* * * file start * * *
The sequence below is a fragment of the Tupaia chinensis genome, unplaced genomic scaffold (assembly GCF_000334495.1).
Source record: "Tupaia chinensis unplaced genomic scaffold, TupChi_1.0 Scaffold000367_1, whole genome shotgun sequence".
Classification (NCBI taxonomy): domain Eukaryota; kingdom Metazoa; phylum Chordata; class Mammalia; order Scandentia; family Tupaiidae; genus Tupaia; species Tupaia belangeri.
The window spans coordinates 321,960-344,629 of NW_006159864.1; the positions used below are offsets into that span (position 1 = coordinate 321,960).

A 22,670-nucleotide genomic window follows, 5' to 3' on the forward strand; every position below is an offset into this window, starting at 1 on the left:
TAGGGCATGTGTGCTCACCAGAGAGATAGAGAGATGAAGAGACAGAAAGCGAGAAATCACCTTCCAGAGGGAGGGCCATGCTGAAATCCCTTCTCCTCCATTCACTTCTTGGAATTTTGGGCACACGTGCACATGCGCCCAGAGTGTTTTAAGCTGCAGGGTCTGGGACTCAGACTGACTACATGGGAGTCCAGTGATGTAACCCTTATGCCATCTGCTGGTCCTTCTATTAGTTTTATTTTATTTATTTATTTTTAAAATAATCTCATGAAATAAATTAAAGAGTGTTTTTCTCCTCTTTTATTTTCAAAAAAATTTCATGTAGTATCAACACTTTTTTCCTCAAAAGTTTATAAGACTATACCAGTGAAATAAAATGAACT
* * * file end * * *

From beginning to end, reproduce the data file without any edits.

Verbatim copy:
The sequence below is a fragment of the Tupaia chinensis genome, unplaced genomic scaffold (assembly GCF_000334495.1).
Source record: "Tupaia chinensis unplaced genomic scaffold, TupChi_1.0 Scaffold000367_1, whole genome shotgun sequence".
Classification (NCBI taxonomy): domain Eukaryota; kingdom Metazoa; phylum Chordata; class Mammalia; order Scandentia; family Tupaiidae; genus Tupaia; species Tupaia belangeri.
The window spans coordinates 321,960-344,629 of NW_006159864.1; the positions used below are offsets into that span (position 1 = coordinate 321,960).

A 22,670-nucleotide genomic window follows, 5' to 3' on the forward strand; every position below is an offset into this window, starting at 1 on the left:
TAGGGCATGTGTGCTCACCAGAGAGATAGAGAGATGAAGAGACAGAAAGCGAGAAATCACCTTCCAGAGGGAGGGCCATGCTGAAATCCCTTCTCCTCCATTCACTTCTTGGAATTTTGGGCACACGTGCACATGCGCCCAGAGTGTTTTAAGCTGCAGGGTCTGGGACTCAGACTGACTACATGGGAGTCCAGTGATGTAACCCTTATGCCATCTGCTGGTCCTTCTATTAGTTTTATTTTATTTATTTATTTTTAAAATAATCTCATGAAATAAATTAAAGAGTGTTTTTCTCCTCTTTTATTTTCAAAAAAATTTCATGTAGTATCAACACTTTTTTCCTCAAAAGTTTATAAGACTATACCAGTGAAATAAAATGAACT